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Re: PATCH: POSIX exit codes (not quite Re: status codes on Dec OSF)

On Jun 23,  3:49am, Bart Schaefer wrote:
} Apparently quoting from the POSIX standard, Andrej goes on:
} } If a command is not found, the exit status will be 127. If the command name
} } is found, but it is not an executable utility, the exit status will be 126.
} } Applications that invoke utilities without using the shell should use these
} } exit status values to report similar errors.
} +		_exit(errno == EACCES ? 126 : 127);

Upon reflection, I think that should test ENOEXEC as well; bash behaves
that way.  I'll make that change when I commit the patch.

However, in comparing with bash I found a discrepancy, and I'm not sure
which interpretation is the correct one.  Consider a shell script that
begins with:

	#! /this/does/not/exist

Attempting to execute such a script in bash gives a 126 exit status.  In
zsh with my patch applied, the status is 127 -- because the command in
the #! line is, in fact, not found.

If the script is executed directly by its full path, both shells print
"no such file".  If the script is executed via a path search, however,
zsh actually does print "command not found", while bash still says "no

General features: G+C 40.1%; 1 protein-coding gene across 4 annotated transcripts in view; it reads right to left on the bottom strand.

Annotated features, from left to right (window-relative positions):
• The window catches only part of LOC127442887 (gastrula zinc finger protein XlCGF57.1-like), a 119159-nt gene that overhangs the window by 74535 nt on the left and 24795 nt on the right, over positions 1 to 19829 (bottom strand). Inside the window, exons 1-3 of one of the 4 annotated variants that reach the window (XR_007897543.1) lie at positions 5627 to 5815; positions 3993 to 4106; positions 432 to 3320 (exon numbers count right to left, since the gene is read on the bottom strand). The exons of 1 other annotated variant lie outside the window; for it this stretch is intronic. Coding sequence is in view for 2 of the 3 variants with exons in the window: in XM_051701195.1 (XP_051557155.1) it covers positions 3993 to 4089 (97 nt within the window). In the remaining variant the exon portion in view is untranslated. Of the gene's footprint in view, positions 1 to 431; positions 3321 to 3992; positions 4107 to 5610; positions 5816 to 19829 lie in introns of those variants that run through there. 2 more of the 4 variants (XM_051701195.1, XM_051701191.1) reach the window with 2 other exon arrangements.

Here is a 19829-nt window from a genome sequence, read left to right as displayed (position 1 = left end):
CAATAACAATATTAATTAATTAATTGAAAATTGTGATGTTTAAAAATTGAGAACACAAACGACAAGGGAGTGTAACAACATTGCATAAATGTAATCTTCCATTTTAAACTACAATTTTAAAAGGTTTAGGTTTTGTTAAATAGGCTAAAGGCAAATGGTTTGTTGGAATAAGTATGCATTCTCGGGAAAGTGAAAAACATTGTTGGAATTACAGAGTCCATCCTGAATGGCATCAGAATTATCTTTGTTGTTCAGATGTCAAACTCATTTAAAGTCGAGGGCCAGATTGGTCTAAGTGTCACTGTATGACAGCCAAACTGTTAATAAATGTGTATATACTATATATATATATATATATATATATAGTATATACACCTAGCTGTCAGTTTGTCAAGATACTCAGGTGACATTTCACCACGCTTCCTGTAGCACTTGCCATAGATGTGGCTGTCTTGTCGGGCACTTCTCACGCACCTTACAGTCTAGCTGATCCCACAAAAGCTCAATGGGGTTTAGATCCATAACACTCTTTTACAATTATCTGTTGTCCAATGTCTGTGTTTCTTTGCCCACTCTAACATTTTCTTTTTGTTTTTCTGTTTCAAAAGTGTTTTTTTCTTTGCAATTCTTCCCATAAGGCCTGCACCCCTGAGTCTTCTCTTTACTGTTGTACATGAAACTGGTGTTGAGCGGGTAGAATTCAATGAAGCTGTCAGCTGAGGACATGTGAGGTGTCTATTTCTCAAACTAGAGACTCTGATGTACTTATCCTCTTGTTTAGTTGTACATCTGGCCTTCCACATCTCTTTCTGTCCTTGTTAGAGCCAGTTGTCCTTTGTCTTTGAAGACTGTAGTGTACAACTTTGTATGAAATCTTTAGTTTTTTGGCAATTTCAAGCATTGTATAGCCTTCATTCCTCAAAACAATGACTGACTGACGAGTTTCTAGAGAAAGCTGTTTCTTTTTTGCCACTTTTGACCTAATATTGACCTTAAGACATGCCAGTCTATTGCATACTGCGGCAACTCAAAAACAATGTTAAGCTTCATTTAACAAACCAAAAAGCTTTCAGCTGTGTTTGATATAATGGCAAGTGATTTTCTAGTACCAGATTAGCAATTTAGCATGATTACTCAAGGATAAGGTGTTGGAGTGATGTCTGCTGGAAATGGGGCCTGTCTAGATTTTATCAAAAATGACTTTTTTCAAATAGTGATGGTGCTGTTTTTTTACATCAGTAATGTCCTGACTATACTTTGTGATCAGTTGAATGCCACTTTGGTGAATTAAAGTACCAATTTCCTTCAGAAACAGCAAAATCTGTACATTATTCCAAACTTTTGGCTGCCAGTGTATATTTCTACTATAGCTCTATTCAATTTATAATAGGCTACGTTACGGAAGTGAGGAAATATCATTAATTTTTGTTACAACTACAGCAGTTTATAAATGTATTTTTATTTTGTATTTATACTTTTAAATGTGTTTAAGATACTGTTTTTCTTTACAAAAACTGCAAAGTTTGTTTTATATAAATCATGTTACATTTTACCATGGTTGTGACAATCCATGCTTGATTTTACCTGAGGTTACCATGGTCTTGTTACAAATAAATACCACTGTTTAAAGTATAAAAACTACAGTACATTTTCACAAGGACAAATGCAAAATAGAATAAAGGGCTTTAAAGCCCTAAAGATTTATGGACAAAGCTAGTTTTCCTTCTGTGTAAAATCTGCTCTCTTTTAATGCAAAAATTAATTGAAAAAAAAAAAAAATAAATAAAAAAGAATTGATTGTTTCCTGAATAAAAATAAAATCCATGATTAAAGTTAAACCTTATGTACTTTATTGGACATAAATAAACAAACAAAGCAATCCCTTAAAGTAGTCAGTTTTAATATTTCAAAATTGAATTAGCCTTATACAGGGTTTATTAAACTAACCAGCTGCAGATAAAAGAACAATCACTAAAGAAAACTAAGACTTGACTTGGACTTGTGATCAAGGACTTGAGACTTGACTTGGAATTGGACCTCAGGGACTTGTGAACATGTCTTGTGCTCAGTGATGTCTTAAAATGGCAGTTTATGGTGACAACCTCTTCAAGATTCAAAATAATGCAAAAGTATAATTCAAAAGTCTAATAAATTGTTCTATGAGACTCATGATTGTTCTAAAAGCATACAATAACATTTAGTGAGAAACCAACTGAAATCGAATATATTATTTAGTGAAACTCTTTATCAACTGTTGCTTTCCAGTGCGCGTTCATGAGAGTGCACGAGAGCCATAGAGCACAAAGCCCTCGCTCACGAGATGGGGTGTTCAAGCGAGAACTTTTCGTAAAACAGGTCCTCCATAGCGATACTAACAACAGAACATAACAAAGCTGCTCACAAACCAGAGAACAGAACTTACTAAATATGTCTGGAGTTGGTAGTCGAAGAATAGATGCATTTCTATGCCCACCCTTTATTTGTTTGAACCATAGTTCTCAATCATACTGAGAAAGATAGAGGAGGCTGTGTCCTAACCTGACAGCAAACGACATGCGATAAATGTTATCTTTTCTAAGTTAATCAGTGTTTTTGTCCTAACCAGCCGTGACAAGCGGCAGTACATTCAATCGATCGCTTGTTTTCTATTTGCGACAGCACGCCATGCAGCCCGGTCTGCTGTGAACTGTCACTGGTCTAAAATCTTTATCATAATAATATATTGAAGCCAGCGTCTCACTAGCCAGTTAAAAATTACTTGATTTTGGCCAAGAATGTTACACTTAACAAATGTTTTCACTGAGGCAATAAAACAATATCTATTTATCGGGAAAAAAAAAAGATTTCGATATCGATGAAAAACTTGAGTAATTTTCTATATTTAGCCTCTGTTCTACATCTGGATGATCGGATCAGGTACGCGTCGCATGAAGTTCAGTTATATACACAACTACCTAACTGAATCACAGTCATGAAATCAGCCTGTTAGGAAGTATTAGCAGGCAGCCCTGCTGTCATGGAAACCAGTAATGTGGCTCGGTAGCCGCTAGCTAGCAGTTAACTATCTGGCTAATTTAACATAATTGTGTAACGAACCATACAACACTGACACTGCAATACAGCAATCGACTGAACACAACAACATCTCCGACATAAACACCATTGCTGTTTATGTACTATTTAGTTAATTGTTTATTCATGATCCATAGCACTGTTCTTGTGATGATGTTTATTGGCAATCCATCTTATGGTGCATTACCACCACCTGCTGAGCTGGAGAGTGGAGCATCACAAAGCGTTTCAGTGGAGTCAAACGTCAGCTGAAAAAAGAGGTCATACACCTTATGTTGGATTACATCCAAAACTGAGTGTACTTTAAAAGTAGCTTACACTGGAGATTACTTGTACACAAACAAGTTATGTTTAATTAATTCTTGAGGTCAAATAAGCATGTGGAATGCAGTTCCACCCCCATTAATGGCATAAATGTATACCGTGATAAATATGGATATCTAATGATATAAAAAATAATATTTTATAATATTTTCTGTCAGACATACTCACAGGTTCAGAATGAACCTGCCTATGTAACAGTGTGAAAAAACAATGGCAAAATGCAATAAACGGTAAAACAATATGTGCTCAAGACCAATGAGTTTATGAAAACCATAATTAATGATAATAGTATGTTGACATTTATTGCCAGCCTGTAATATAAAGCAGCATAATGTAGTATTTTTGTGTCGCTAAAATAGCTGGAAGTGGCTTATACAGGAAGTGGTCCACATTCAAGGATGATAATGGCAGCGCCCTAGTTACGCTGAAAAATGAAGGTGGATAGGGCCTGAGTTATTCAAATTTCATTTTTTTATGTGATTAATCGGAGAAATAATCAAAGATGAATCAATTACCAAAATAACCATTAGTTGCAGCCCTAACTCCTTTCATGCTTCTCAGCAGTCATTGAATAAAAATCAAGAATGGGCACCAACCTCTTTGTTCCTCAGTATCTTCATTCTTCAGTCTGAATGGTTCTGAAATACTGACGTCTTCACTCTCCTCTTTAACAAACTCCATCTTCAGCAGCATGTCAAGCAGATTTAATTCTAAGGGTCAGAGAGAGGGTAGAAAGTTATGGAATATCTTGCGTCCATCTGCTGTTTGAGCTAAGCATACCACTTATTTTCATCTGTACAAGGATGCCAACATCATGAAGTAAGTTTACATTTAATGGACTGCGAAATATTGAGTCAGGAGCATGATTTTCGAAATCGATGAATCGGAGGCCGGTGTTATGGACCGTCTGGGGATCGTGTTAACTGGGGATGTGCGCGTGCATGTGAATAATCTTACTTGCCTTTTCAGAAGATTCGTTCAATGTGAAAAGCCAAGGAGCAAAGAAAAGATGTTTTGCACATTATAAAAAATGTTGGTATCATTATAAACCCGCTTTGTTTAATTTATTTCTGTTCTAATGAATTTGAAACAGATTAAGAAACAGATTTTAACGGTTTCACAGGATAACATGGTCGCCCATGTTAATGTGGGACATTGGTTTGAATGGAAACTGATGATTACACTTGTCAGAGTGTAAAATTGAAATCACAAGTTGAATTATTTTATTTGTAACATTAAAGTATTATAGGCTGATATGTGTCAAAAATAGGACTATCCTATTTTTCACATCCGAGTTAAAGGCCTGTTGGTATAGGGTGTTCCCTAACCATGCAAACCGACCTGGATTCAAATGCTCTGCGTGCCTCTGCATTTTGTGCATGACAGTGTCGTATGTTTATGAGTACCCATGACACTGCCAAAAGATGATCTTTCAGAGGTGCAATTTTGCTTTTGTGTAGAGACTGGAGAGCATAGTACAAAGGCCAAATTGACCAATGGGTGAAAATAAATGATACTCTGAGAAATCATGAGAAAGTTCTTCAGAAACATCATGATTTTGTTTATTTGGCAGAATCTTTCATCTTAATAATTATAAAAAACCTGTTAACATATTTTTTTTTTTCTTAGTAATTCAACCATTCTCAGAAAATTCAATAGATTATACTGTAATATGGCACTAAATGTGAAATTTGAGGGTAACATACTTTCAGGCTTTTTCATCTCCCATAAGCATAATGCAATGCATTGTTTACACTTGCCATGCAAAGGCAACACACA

such file".

This is because zsh believes execve() when it sets errno to ENOENT,
whereas bash explicitly stat()s the file before attempting to execute it
and returns 126 if it exists, regardless of the errno set by execve(),
even though the error message it prints is the one from execve().

There is another effect of this:  If there are two files in the path with
the same name, bash will always attempt to execute the first one and fail
with 126/"no such file", but zsh will keep searching and either execute
the second one or report 127/"command not found".

It would be somewhat convoluted to retain that path-search behavior yet
still manage to exit with 126 when there is at least one file in the path
that *might* have been executable.  It would be possible to get the bash
behavior for direct execution by addition of a single stat(), but then
the same script fails with different values depending on how you invoke
it -- and this gets even more confusing if PATH_DIRS is set.

Does anyone think that (a) zsh's path search behavior is a problem, or
(b) that it's important to return 126 in this circumstance?

Bart Schaefer                                 Brass Lantern Enterprises
http://www.well.com/user/barts              http://www.brasslantern.com

Zsh: http://www.zsh.org | PHPerl Project: http://phperl.sourceforge.net   

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